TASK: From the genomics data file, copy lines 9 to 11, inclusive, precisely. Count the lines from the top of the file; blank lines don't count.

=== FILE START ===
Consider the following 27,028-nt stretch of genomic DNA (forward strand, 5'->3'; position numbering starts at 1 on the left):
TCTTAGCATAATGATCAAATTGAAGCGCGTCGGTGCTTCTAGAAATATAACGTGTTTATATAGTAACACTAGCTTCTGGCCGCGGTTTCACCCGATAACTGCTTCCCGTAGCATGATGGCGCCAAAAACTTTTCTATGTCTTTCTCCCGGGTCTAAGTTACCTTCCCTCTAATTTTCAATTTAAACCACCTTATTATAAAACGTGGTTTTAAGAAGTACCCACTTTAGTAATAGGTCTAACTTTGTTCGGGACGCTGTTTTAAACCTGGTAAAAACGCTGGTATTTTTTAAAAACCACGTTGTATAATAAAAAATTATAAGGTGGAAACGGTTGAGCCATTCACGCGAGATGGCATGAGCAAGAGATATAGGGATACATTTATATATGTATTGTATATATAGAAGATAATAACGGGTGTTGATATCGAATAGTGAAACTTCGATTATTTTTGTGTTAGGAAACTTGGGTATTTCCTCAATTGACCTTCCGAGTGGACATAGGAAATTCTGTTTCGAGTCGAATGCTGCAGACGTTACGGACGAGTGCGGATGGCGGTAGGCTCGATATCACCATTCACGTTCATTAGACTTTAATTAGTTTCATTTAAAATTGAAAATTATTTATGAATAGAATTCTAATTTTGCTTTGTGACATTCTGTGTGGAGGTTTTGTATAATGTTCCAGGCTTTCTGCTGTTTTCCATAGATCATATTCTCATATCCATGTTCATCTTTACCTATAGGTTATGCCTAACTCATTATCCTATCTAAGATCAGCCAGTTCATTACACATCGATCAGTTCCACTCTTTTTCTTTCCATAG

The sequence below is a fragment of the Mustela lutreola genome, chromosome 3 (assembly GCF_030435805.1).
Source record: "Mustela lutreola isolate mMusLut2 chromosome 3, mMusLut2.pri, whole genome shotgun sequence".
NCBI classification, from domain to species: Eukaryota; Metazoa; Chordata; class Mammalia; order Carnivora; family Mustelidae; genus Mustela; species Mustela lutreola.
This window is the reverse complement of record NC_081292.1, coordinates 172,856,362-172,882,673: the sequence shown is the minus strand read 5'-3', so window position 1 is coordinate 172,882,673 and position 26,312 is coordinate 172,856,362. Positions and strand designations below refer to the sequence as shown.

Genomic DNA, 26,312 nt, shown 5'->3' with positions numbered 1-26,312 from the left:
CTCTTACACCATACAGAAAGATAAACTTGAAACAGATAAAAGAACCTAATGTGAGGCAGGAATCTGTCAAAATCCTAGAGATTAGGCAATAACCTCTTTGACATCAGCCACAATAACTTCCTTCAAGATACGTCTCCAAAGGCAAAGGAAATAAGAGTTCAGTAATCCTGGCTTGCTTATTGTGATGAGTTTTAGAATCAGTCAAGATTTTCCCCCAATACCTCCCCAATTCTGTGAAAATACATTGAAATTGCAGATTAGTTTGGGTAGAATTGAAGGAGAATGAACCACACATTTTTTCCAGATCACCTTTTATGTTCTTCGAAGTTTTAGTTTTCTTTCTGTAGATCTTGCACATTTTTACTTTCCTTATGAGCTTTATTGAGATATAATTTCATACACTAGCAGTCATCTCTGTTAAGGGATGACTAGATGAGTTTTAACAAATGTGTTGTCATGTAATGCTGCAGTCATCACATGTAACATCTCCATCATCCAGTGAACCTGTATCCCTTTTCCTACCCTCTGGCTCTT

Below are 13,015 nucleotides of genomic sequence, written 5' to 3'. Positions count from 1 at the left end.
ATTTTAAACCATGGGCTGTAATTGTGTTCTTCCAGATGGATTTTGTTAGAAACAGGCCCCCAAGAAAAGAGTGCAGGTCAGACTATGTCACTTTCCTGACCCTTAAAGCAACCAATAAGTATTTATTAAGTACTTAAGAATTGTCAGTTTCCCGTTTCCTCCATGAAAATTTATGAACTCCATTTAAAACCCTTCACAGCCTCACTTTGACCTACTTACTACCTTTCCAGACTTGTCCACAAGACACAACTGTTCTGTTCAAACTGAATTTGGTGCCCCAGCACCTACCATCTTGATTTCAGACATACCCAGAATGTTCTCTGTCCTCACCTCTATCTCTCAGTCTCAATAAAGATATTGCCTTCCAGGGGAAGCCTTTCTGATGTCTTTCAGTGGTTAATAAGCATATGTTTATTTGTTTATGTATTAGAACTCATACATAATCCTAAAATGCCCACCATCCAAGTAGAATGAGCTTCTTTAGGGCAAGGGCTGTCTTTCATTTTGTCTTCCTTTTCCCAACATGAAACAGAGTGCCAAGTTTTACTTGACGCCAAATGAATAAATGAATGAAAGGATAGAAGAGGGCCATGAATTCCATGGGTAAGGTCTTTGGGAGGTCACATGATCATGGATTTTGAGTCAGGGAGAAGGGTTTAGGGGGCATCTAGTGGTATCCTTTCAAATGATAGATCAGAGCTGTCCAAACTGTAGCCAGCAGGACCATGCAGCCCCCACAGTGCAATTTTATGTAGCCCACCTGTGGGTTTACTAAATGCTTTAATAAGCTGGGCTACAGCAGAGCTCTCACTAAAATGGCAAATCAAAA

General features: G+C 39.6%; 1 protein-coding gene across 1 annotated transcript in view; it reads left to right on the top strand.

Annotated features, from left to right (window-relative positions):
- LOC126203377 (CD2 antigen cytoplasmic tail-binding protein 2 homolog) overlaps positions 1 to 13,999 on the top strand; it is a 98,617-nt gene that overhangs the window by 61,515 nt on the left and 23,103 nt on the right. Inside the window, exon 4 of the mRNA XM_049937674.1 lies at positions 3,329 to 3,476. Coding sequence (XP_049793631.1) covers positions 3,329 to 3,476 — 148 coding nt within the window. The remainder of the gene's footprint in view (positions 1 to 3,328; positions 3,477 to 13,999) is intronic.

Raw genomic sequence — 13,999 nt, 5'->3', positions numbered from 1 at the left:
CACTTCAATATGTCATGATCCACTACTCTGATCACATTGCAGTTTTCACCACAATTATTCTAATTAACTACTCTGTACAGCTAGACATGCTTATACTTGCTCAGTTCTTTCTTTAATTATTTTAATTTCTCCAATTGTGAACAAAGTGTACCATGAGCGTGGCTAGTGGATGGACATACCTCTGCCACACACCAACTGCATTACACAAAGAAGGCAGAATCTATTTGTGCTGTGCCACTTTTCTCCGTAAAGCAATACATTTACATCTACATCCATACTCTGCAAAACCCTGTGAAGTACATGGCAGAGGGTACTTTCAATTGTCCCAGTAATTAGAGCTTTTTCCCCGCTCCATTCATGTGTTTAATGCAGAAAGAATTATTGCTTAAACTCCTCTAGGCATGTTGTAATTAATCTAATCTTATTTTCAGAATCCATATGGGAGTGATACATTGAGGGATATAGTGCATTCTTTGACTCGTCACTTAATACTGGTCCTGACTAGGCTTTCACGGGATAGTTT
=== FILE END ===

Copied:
Below are 13,015 nucleotides of genomic sequence, written 5' to 3'. Positions count from 1 at the left end.
ATTTTAAACCATGGGCTGTAATTGTGTTCTTCCAGATGGATTTTGTTAGAAACAGGCCCCCAAGAAAAGAGTGCAGGTCAGACTATGTCACTTTCCTGACCCTTAAAGCAACCAATAAGTATTTATTAAGTACTTAAGAATTGTCAGTTTCCCGTTTCCTCCATGAAAATTTATGAACTCCATTTAAAACCCTTCACAGCCTCACTTTGACCTACTTACTACCTTTCCAGACTTGTCCACAAGACACAACTGTTCTGTTCAAACTGAATTTGGTGCCCCAGCACCTACCATCTTGATTTCAGACATACCCAGAATGTTCTCTGTCCTCACCTCTATCTCTCAGTCTCAATAAAGATATTGCCTTCCAGGGGAAGCCTTTCTGATGTCTTTCAGTGGTTAATAAGCATATGTTTATTTGTTTATGTATTAGAACTCATACATAATCCTAAAATGCCCACCATCCAAGTAGAATGAGCTTCTTTAGGGCAAGGGCTGTCTTTCATTTTGTCTTCCTTTTCCCAACATGAAACAGAGTGCCAAGTTTTACTTGACGCCAAATGAATAAATGAATGAAAGGATAGAAGAGGGCCATGAATTCCATGGGTAAGGTCTTTGGGAGGTCACATGATCATGGATTTTGAGTCAGGGAGAAGGGTTTAGGGGGCATCTAGTGGTATCCTTTCAAATGATAGATCAGAGCTGTCCAAACTGTAGCCAGCAGGACCATGCAGCCCCCACAGTGCAATTTTATGTAGCCCACCTGTGGGTTTACTAAATGCTTTAATAAGCTGGGCTACAGCAGAGCTCTCACTAAAATGGCAAATCAAAA

General features: G+C 39.6%; 1 protein-coding gene across 1 annotated transcript in view; it reads left to right on the top strand.